It should be for you.
We hear a lot of talk about “target markets.” As in, “Our product appeals to married 30-somethings who earn over $60,000 per year and live in the suburbs.” This is nonsense.
I remember as a 14-year-old middle-schooler getting lumped into a category called “youth.” I hated that. I guess youth could be differentiated from child-rearing, car-driving, home-owning adults, but that’s it. I knew, and every kid in school knew, that we were all different. We had jocks and brains and frat types and musicians — those were the big categories — but even within those, our lives, our tastes, our experiences, our aspirations were as different then as they are now. Some of us were not into rock music. Some didn’t obsess over their hair. Some actually liked history and chemistry. We had funny kids and sassy kids and outgoing kids and quiet kids. Some were unbelievably smart and confident and driven; others were lost and broken and alone. No two were alike. Same as today.
The best logos that I can name were not designed for a “target market.” They were designed for the owner of the logo. Each was an expression of what he or she loved and valued. An enterprise is often, even usually, an expression of its founder’s vision and personality or an internal culture that it’s acquired over time. The logo, expressing the thing, is full of life.
On the other hand, a logo designed for a “target market” is an image without a soul. How could it be otherwise? A “market” has no face, no heart, no hands, no smile. It cannot buy your product or appreciate your art or contribute to your cause. It is a statistic, literally, dead as a rock. It is nothing.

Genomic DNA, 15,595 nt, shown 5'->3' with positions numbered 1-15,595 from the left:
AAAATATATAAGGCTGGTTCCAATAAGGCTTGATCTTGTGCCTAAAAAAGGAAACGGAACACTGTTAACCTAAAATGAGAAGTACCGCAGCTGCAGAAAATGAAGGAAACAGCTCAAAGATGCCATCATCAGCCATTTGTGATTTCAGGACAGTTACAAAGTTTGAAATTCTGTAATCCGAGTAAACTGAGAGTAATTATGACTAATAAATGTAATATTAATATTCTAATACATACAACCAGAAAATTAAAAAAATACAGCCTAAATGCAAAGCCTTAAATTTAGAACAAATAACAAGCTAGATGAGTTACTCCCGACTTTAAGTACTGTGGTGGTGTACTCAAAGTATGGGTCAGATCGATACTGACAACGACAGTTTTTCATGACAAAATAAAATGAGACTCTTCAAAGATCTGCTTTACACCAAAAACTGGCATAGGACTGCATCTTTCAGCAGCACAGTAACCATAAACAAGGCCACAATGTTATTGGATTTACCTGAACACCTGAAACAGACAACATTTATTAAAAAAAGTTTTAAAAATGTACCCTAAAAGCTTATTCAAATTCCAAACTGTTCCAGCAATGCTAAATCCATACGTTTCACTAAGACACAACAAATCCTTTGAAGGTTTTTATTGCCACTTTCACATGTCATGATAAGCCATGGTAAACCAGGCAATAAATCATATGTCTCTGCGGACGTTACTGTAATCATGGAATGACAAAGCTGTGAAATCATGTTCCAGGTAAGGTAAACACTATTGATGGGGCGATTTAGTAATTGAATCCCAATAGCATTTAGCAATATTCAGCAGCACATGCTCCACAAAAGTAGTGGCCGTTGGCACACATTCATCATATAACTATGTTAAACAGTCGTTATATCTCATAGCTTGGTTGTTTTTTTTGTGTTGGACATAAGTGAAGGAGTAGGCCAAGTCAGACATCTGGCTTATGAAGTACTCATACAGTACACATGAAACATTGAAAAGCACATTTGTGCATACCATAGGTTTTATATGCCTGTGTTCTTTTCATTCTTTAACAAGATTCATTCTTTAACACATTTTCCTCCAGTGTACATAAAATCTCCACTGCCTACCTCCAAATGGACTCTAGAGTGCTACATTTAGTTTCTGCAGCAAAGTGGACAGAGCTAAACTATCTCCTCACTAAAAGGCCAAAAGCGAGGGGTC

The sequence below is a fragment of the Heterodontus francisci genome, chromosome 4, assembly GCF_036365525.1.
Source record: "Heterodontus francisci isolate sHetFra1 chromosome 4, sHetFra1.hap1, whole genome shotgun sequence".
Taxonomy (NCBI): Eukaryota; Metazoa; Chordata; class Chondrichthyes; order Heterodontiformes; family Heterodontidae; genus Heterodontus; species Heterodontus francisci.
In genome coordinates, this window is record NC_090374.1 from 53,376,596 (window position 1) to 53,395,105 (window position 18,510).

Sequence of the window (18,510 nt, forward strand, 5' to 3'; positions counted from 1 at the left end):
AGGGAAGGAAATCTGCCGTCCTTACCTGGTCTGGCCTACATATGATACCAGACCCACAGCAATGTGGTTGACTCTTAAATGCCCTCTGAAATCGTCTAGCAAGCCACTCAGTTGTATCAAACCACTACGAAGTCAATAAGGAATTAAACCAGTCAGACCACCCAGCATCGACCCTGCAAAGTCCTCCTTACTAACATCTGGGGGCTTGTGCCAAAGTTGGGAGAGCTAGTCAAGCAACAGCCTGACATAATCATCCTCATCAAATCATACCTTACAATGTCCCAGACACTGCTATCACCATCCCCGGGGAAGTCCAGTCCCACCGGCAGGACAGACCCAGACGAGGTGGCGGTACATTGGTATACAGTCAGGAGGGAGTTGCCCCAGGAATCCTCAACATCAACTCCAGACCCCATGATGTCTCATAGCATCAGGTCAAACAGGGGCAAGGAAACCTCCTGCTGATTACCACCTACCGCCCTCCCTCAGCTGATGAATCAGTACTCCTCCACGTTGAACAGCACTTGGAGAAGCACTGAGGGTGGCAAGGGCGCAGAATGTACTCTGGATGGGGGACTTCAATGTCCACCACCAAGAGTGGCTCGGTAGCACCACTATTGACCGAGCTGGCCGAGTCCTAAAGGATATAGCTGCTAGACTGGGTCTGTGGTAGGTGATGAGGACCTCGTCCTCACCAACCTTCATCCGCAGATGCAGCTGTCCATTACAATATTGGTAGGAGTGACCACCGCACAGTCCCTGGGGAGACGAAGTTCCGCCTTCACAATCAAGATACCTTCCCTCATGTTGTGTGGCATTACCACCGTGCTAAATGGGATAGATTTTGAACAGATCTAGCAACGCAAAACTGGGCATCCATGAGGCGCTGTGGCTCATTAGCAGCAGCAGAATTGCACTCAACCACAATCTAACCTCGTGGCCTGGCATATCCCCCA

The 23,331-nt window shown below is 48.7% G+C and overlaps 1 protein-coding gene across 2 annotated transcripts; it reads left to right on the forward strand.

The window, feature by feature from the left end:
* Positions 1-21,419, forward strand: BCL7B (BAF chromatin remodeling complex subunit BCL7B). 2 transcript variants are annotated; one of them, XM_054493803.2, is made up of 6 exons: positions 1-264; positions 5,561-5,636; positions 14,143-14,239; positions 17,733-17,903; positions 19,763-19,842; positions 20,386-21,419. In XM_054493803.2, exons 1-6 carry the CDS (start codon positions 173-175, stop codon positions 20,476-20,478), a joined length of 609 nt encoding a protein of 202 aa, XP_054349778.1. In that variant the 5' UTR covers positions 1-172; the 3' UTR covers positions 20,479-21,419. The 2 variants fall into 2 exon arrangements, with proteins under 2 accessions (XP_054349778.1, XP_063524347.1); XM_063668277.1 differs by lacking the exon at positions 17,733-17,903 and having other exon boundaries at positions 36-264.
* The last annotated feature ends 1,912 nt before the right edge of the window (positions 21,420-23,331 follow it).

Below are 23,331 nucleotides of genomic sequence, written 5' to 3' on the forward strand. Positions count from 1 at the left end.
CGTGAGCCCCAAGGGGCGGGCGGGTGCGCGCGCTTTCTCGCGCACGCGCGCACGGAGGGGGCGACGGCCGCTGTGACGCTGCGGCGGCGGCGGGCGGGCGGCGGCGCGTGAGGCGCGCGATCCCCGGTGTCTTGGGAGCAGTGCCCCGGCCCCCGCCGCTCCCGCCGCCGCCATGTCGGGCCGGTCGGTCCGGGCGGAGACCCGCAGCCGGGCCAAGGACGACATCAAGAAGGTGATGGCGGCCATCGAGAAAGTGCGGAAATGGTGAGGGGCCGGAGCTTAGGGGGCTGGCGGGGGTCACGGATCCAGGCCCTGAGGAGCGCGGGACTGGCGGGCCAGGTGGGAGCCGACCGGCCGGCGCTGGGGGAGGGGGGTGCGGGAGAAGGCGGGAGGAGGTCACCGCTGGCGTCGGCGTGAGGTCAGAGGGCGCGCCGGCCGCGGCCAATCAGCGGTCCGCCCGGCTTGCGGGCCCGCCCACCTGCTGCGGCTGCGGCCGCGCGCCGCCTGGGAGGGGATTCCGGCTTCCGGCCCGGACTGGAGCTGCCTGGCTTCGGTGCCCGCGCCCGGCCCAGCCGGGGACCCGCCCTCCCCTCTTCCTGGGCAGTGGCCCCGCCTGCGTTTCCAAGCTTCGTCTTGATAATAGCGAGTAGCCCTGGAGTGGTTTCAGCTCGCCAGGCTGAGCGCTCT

Think about kids naming their new soccer team. Or your literary friend naming her new used-book store. They’ll pick names that they like. Before & After’s colorful logo wasn’t designed for a “target market.” I was looking for a way to express transformation, I liked the beauty of the color spectrum and the simplicity of kindergarten, so I combined all of it, designed it for myself, and others embraced it. I gladly welcomed as subscribers not a “target market” but all who were interested, and, to this day, a lot of my readers are not designers. Who could have known?
Shedding the target market straightjacket will liberate you. Color will return to your cheeks, warmth to your hands, and design will get fun again. You’ll be free to express what’s real and true. A design made for a client can express who they are — quirks, idiosyncrasies, and surprises included, and even better, celebrated! Because everyone is unique, the design will be unique in ways that target-market thinking could never see.
Imagine designing a wine-bottle label for a “target market” of “upscale” 50-somethings. Good luck with that. Now imagine making it for that white-bearded happy guy who whistles while he works and was crazy enough to start a winery at age 70, thinking that a boutique wine made from his special grapes could succeed in an already-crowded market.
He’s the one who will get the good label!